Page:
NFL director of football operations Troy Vincent's recent comments discussing the possibility of creating an official developmental league are drawing some attention north of the border, but the CFL reactions to it thus far have been rather muted. Lowell Ullrich of The Province explored that in a column Friday, and quoted B.C. Lions' player personnel director Neil McEvoy as saying "To be quite honest, a league like that doesn’t hurt us." On one hand, precedent is on McEvoy's side; the NFL's gone this route before with NFL Europe, which didn't have much of an impact on the CFL, and plenty of other U.S. football leagues (including the UFL, the XFL and the various incarnations of the Arena Football League and the United States Football League) haven't damaged the CFL dramatically. A lot depends on what this league would look like, though, and a fully-realized version of this concept could have significant implications for the CFL.
Where McEvoy (and B.C. quarterback Travis Lulay, also quoted in Ullrich's piece) are right is that there's no shortage of talent out there. As Lulay said, "There are more players than there are jobs available." Thus, regardless of if and how this concept comes to be, there are still going to be plenty of talented players for the CFL to snag. The potential problem comes in the distribution of top talent, though. At the moment, the CFL is drawing incredible talent to even its long-shot open tryouts. A key reason for that is that the league looks like the highest-calibre and most stable professional football league outside the NFL right now, and even more importantly, it looks like the best option for former college players trying to get to the NFL. Yes, not a ton of CFL players make the NFL each year (according to Ullrich, 13 have signed NFL contracts this offseason), but the NFL hope is still very much there for many. An official development league stateside might well look like a more direct route to the NFL's bright lights, especially if it's done well.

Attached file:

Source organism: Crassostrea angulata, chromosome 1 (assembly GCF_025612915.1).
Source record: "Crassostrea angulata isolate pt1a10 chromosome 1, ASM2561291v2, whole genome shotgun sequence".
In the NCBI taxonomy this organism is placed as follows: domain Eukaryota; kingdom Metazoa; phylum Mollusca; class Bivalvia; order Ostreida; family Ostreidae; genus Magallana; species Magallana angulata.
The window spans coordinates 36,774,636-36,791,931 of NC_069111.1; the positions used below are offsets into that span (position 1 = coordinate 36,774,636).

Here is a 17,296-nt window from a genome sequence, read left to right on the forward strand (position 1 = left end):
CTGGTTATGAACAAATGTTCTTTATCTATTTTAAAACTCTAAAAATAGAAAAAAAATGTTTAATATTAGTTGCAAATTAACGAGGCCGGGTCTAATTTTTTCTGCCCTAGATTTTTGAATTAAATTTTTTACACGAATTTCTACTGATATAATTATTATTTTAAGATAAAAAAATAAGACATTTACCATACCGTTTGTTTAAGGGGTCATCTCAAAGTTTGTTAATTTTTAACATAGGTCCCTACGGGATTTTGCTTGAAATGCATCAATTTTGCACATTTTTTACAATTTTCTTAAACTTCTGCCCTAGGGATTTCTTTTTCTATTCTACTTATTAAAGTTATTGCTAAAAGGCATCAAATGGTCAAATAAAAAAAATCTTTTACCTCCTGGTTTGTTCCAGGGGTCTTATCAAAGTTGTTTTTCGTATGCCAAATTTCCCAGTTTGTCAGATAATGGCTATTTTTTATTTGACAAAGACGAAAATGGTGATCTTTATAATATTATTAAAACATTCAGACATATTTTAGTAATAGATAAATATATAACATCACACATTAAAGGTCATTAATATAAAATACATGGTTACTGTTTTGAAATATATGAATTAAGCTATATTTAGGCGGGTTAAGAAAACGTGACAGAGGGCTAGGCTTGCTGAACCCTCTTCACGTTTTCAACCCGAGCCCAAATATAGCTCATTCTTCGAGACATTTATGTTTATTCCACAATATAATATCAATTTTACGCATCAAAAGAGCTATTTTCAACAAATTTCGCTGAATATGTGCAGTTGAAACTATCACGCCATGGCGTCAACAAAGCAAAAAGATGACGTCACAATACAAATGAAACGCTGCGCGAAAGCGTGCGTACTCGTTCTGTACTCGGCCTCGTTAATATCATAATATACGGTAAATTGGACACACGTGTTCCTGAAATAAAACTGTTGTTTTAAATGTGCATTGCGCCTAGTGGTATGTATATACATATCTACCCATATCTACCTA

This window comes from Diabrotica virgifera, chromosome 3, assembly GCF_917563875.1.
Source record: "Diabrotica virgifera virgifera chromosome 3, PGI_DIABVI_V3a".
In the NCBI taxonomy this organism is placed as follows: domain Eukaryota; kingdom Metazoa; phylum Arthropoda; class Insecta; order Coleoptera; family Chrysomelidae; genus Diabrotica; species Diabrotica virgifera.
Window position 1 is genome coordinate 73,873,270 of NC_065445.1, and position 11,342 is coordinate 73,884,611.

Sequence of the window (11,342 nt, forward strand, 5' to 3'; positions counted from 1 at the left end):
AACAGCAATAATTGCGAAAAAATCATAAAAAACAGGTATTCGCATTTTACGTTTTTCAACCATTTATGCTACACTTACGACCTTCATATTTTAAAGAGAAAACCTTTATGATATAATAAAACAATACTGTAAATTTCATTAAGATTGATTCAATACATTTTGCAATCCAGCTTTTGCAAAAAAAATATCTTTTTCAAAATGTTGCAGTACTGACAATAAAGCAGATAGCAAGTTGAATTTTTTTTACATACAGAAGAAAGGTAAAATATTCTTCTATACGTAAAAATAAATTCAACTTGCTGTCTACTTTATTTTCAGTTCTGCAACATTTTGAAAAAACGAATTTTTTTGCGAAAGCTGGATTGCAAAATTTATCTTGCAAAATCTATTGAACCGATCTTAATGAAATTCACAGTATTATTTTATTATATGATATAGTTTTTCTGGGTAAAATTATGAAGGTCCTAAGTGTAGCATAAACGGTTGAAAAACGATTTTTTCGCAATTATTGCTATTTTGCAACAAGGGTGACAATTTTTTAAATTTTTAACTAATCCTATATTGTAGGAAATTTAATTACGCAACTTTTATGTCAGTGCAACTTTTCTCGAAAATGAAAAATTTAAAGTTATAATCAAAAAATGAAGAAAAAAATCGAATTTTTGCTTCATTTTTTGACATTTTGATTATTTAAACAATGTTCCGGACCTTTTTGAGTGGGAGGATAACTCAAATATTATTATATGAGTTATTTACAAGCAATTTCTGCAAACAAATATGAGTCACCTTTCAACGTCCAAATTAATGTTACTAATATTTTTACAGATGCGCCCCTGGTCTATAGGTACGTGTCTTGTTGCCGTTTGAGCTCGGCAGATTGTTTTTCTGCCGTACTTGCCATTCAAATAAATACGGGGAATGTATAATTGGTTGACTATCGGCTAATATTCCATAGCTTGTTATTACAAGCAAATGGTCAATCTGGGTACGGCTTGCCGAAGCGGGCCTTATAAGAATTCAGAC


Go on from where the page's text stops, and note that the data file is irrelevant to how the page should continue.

Much of the downplaying of the impact of a NFL developmental league is around salaries, and it certainly seems unlikely that a new league could offer salaries close to even the CFL's limited ones at first (unless the NFL is willing to take a massive loss). That's why McEvoy cites this prospect as more potentially troubling for the AFL than the CFL. However, it's worth keeping in mind that salaries aren't the only factor drawing players to the CFL. A lot of players are willing to make a small amount for a year or two to hopefully get on the NFL radar and the path to massive contracts, and this is where this NFL idea could get really problematic. If they do it the way the NHL-AHL agreement works (since 2010-11, every NHL team has had an AHL affiliate of their own), that establishes a lot of minor-league teams providing a clear path to the big league, and a much easier one than learning a different game in Canada and playing it at a sufficiently high level to attract NFL interest. (And that's before considering the CFL's removal of the NFL option clause, which made CFL to NFL movement much simpler). The CFL would still certainly get talented players, but a lot of guys who go to the CFL now might opt to stay stateside under those circumstances.